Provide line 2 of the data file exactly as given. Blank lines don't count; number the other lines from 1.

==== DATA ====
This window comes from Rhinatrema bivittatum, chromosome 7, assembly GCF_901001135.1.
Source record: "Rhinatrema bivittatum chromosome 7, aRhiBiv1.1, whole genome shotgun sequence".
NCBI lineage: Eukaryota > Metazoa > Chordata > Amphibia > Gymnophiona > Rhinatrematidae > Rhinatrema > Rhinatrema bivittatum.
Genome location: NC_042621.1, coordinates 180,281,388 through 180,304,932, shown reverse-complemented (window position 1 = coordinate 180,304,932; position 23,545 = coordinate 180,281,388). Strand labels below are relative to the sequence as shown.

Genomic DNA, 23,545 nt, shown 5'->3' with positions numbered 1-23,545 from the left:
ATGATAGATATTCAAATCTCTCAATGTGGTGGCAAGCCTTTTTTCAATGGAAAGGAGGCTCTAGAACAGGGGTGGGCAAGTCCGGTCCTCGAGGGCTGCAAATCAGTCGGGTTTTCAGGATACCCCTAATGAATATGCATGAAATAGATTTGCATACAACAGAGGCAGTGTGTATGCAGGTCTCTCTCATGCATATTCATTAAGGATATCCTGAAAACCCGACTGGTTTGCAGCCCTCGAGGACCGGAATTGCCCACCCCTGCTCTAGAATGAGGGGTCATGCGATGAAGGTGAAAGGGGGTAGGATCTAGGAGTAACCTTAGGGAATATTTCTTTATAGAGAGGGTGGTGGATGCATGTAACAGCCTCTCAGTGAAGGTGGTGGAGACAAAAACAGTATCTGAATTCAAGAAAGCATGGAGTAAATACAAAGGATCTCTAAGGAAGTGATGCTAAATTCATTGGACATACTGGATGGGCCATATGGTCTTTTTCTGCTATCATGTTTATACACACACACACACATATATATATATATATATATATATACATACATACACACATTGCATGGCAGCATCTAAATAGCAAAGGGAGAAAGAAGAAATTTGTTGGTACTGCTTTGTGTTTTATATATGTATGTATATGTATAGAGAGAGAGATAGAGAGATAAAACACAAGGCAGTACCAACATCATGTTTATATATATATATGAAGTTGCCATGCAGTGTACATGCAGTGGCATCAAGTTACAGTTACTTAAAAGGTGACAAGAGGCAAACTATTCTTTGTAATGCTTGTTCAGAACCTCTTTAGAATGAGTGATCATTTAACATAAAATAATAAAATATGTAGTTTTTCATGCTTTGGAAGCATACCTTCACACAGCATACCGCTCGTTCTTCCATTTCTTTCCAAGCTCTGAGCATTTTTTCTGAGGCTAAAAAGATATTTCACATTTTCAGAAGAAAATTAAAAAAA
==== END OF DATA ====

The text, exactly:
Source record: "Rhinatrema bivittatum chromosome 7, aRhiBiv1.1, whole genome shotgun sequence".